U.S. soybeans rose on Wednesday on buying interest after falling 1.5 percent in the previous session but with gains limited by concern about slowing economic growth in China, the world's largest soybean importer.
Corn strengthened from a one-week low touched on Tuesday as harvesting of a near-record crop starts in the United States. Wheat rose for a second session on renewed buying after touching a near four-month low on Monday.
"We are seeing some light buying interest supporting soybeans, wheat and corn today after recent falls but the worry about China's economic growth is still hanging over the market," said Stefan Vogel, head of agricultural commodity markets research at Rabobank.
"I do not see any major new fundamental factors supporting markets today, there is some positioning taking place ahead of the U.S. Department of Agriculture's world supply and demand report on Sept. 11."
Chicago Board of Trade November soybeans were up 0.4 percent at $8.77-1/2 a bushel at 0846 GMT. December corn rose 0.2 percent to $3.69-3/4 a bushel, after falling 1.8 percent on Tuesday.
December wheat added 0.05 percent at $4.86-1/2 a bushel, having also risen on Tuesday from its Monday lows.
Soybeans ended a three-session winning streak on Tuesday, after a report that showed China's manufacturing sector contracted at its fastest pace in three years during August.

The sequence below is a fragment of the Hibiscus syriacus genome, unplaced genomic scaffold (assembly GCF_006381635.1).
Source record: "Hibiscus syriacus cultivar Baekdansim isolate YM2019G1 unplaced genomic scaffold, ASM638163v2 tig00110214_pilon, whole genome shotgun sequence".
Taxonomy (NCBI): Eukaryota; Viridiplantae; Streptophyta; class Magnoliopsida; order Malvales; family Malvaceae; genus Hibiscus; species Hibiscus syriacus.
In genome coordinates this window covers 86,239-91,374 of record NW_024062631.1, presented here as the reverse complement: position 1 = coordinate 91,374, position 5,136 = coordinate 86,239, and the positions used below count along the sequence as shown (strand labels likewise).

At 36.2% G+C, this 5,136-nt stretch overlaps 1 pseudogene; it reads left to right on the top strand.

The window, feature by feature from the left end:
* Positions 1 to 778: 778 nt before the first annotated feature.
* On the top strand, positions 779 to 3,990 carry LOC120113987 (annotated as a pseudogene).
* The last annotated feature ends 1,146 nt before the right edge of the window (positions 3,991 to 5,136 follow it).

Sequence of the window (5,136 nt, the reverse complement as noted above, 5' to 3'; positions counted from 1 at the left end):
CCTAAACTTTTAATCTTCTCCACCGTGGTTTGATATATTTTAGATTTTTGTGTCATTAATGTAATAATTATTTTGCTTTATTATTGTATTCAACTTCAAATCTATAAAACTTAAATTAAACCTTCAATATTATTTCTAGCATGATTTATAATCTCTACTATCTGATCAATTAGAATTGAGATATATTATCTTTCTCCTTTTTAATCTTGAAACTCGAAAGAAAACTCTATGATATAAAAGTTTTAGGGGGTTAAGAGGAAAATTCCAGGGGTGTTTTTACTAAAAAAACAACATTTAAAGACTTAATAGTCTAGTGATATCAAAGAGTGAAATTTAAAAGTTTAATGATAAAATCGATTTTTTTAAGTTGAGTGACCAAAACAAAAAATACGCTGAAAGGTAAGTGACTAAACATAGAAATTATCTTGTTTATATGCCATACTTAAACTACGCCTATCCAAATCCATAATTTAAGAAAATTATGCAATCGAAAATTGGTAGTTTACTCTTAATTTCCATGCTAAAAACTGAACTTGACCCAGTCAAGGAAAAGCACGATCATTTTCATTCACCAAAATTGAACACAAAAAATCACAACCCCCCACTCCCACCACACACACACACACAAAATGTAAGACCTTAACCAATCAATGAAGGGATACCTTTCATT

"There are still concerns about Chinese demand but exports of U.S. new-crop beans are improving, which is a supportive factor," said Kaname Gokon of brokerage Okato Shoji.
The U.S. Department of Agriculture on Monday said weekly soybean export inspections totalled 184,285 tonnes, near the high end of trade forecasts ranging from 100,000 to 200,000 tonnes.
"U.S. export sales for soybeans were good but currently Brazil and other South American suppliers are looking more competitive," Vogel said.
Commodity brokerage INTL FCStone on Tuesday raised its forecast for the U.S. 2015 corn harvest to 13.457 billion bushels from 13.381 billion in its previous monthly report.
INTL FCStone trimmed its forecast of U.S. 2015 soybean production to 3.791 billion bushels from its August forecast of 3.797 billion bushels.
The USDA's forecast of the U.S. harvests next week will be especially closely watched.
"Regardless of what the USDA says, uncertainly will remain in the market about the U.S. crops. We will have to wait until the harvesters have started widespread work to get a clearer picture of U.S. yields," Vogel said.